Turning the page after resigning

Quitting is usually the end of one period and the beginning of another. As in all transitions, there is a period of mourning, because leaving a company is much more than just leaving one’s duties and a job. . .

Above and beyond the work itself, quitting also means saying goodbye to your relationship with your employer and colleagues, and changing your habits and environment. And yet, when we decide to quit one job for another, the decision is often based on the new job’s appeal to our eyes; we don’t really think about other aspects, although this is essential in order to leave with no regrets.

Ideally, one would be able to try out the new job for a few weeks before making the decision to leave one’s current employer. Of course, this is not possible. That’s why before quitting, you should try to get as much information as possible on the work environment of the company you’re interested in. We often forget that what keeps us in a particular company is more than the job itself—it’s also the relationships we have forged with colleagues and the employer.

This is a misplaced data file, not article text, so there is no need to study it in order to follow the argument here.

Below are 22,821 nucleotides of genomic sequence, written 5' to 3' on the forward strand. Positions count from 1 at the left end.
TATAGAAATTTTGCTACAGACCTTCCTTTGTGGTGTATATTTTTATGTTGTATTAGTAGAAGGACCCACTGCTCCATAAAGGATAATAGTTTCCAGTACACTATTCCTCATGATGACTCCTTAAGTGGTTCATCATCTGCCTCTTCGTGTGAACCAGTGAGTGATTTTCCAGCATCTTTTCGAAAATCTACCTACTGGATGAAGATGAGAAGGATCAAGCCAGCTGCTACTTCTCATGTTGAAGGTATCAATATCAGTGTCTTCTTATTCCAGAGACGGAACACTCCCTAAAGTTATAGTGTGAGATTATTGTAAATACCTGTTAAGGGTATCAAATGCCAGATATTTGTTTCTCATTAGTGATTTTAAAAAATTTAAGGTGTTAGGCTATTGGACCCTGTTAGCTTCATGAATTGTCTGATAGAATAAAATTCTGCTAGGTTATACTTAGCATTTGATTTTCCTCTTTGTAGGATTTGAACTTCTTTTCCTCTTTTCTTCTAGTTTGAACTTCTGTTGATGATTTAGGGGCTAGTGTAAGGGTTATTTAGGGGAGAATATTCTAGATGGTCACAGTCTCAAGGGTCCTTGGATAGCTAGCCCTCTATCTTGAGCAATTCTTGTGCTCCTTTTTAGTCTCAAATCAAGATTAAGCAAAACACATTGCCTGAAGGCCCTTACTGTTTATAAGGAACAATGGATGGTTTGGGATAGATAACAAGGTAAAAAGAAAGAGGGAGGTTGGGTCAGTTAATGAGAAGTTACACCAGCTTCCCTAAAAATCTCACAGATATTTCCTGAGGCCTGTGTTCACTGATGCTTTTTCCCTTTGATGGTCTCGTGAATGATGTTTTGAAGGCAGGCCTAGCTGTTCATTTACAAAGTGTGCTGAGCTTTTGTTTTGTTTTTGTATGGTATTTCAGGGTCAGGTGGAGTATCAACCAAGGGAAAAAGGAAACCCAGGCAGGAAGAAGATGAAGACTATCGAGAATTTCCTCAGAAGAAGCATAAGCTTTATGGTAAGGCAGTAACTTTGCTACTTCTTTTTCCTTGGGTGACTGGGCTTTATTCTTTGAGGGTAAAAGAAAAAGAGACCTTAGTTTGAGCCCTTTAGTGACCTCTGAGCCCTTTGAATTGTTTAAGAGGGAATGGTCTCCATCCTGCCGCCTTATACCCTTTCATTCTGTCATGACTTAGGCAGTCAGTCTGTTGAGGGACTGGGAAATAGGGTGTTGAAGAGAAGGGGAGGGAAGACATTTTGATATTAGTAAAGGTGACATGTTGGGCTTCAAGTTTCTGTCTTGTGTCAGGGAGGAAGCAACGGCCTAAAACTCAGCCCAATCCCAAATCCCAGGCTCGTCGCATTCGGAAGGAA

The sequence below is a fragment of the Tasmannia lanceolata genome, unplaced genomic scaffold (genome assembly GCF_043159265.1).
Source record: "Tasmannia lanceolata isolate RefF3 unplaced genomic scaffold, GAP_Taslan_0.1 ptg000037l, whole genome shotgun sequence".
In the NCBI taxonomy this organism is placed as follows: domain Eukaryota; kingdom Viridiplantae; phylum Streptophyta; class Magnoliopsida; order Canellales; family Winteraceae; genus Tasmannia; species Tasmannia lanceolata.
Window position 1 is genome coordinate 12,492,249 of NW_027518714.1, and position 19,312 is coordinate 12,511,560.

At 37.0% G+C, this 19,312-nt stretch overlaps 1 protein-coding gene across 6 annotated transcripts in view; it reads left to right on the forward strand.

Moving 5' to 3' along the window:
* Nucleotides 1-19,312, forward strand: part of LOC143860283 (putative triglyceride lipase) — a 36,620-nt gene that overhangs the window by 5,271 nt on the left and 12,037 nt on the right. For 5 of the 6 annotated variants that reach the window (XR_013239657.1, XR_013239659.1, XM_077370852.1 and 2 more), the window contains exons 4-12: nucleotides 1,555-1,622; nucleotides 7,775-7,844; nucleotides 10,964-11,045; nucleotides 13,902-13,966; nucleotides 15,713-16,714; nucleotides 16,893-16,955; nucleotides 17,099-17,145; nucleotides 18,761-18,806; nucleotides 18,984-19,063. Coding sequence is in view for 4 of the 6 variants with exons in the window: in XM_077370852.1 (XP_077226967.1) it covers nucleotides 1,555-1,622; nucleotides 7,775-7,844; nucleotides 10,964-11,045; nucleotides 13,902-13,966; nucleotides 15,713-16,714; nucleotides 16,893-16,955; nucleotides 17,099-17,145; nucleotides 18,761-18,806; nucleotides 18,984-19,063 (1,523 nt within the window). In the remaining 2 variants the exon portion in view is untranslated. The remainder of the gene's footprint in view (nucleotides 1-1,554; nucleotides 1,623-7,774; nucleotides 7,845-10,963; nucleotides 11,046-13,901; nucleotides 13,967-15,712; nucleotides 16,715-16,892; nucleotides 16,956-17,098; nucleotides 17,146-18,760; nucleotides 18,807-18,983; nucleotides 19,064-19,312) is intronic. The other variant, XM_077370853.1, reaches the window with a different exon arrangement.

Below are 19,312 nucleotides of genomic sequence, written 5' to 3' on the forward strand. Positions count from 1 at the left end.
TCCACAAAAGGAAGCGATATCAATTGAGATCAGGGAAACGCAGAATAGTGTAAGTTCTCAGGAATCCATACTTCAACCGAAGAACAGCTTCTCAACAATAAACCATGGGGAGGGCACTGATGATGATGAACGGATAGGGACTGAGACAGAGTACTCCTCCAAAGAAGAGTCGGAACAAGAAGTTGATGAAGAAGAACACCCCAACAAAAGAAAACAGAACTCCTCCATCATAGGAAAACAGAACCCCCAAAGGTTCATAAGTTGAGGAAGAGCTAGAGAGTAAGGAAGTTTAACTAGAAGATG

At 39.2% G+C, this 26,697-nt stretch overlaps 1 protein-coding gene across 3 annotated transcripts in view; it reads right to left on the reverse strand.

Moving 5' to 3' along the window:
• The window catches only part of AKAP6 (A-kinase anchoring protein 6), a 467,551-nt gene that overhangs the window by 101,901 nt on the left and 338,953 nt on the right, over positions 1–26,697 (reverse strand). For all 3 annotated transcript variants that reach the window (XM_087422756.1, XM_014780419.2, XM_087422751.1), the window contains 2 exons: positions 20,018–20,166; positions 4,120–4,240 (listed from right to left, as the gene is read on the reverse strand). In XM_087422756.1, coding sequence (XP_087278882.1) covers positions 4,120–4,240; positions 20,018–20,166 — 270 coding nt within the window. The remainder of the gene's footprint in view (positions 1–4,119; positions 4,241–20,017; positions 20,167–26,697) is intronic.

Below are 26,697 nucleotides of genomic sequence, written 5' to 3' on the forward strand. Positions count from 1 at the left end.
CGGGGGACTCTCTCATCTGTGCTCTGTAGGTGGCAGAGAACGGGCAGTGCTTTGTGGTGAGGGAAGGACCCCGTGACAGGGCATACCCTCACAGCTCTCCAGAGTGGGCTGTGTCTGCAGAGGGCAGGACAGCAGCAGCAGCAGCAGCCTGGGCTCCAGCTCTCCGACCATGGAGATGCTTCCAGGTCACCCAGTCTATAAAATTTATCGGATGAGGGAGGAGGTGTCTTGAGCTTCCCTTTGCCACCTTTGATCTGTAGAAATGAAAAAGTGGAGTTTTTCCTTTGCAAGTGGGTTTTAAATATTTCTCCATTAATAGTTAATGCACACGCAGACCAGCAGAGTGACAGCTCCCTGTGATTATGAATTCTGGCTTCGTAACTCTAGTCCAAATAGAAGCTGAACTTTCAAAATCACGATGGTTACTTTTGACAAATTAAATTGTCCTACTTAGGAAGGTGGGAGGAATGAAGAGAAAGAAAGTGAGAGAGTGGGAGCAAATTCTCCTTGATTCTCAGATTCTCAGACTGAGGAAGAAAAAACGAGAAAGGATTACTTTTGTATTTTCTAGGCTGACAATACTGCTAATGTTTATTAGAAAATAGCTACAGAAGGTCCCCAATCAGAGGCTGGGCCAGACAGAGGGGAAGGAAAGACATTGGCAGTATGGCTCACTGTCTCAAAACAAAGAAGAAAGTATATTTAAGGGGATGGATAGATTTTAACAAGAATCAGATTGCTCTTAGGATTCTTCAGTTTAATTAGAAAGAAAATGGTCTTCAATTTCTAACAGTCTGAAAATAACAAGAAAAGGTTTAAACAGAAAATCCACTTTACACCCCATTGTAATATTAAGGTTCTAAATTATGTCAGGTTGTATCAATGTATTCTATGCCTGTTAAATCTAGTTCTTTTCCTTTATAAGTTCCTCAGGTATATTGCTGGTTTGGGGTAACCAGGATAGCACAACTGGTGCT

Knowing what you’re giving up

“Quitting means giving up a company, colleagues and work projects,” confirms CHRP Louise Brochu, Senior Director with Raymond Chabot Human Resources. She points out that some people can suffer from anxiety, because they fear making the wrong decision by leaving their current job: “What if I’m making a mistake,” they tell themselves.

“Quitting is a bit like a divorce,” continues Alexandre Lafond, Vice-President of Mandrake Groupe conseil, a management consulting and executive recruiting firm. “Not only is it difficult to let go, but we also fear disappointing the person with whom we have had a professional relationship over many years, i.e. our boss,” he explains.

Moreover, if you leave on bad terms, you bring with you a feeling of failure and concerns that could hinder your integration in the new job. It’s like a badly handled divorce will have a big influence on future emotional relationships.

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